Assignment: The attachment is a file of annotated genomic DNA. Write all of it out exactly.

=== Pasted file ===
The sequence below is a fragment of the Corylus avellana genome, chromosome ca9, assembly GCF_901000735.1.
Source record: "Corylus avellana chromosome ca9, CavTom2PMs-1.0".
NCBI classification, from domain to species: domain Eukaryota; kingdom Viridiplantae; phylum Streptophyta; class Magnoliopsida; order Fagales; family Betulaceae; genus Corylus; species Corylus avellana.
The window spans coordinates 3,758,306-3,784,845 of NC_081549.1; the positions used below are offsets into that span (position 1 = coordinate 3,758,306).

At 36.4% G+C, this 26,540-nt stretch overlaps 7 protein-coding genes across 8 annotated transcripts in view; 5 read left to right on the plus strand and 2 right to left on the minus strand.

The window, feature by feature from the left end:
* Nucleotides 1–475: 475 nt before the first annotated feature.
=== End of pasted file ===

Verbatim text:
The sequence below is a fragment of the Corylus avellana genome, chromosome ca9, assembly GCF_901000735.1.
Source record: "Corylus avellana chromosome ca9, CavTom2PMs-1.0".
NCBI classification, from domain to species: domain Eukaryota; kingdom Viridiplantae; phylum Streptophyta; class Magnoliopsida; order Fagales; family Betulaceae; genus Corylus; species Corylus avellana.
The window spans coordinates 3,758,306-3,784,845 of NC_081549.1; the positions used below are offsets into that span (position 1 = coordinate 3,758,306).

At 36.4% G+C, this 26,540-nt stretch overlaps 7 protein-coding genes across 8 annotated transcripts in view; 5 read left to right on the plus strand and 2 right to left on the minus strand.

The window, feature by feature from the left end:
* Nucleotides 1–475: 475 nt before the first annotated feature.